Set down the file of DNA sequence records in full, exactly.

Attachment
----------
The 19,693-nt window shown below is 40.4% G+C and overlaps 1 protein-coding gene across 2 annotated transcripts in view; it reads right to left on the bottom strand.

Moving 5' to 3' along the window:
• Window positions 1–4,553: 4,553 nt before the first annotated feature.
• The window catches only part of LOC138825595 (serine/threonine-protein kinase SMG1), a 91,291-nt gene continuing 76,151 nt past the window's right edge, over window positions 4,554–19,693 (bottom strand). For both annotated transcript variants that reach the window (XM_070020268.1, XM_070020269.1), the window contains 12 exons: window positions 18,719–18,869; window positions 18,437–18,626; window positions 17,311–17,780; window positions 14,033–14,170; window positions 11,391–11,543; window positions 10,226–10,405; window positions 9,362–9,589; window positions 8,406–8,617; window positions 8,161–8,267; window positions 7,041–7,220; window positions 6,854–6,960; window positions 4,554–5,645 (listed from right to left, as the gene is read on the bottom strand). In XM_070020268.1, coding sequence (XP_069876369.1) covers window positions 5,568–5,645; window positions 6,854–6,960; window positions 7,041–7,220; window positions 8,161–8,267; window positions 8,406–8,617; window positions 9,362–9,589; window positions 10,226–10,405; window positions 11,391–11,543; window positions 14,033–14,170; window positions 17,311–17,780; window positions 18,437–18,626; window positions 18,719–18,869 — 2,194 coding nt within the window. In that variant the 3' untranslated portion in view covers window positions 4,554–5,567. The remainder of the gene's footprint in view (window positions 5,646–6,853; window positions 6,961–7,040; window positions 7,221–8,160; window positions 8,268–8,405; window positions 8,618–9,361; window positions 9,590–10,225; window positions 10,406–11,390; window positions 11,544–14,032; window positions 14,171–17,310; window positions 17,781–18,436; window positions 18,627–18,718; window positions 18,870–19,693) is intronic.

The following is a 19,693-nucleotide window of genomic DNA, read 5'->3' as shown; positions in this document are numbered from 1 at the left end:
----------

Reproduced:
The 19,693-nt window shown below is 40.4% G+C and overlaps 1 protein-coding gene across 2 annotated transcripts in view; it reads right to left on the bottom strand.

Moving 5' to 3' along the window:
• Window positions 1–4,553: 4,553 nt before the first annotated feature.
• The window catches only part of LOC138825595 (serine/threonine-protein kinase SMG1), a 91,291-nt gene continuing 76,151 nt past the window's right edge, over window positions 4,554–19,693 (bottom strand). For both annotated transcript variants that reach the window (XM_070020268.1, XM_070020269.1), the window contains 12 exons: window positions 18,719–18,869; window positions 18,437–18,626; window positions 17,311–17,780; window positions 14,033–14,170; window positions 11,391–11,543; window positions 10,226–10,405; window positions 9,362–9,589; window positions 8,406–8,617; window positions 8,161–8,267; window positions 7,041–7,220; window positions 6,854–6,960; window positions 4,554–5,645 (listed from right to left, as the gene is read on the bottom strand). In XM_070020268.1, coding sequence (XP_069876369.1) covers window positions 5,568–5,645; window positions 6,854–6,960; window positions 7,041–7,220; window positions 8,161–8,267; window positions 8,406–8,617; window positions 9,362–9,589; window positions 10,226–10,405; window positions 11,391–11,543; window positions 14,033–14,170; window positions 17,311–17,780; window positions 18,437–18,626; window positions 18,719–18,869 — 2,194 coding nt within the window. In that variant the 3' untranslated portion in view covers window positions 4,554–5,567. The remainder of the gene's footprint in view (window positions 5,646–6,853; window positions 6,961–7,040; window positions 7,221–8,160; window positions 8,268–8,405; window positions 8,618–9,361; window positions 9,590–10,225; window positions 10,406–11,390; window positions 11,544–14,032; window positions 14,171–17,310; window positions 17,781–18,436; window positions 18,627–18,718; window positions 18,870–19,693) is intronic.

The following is a 19,693-nucleotide window of genomic DNA, read 5'->3' as shown; positions in this document are numbered from 1 at the left end: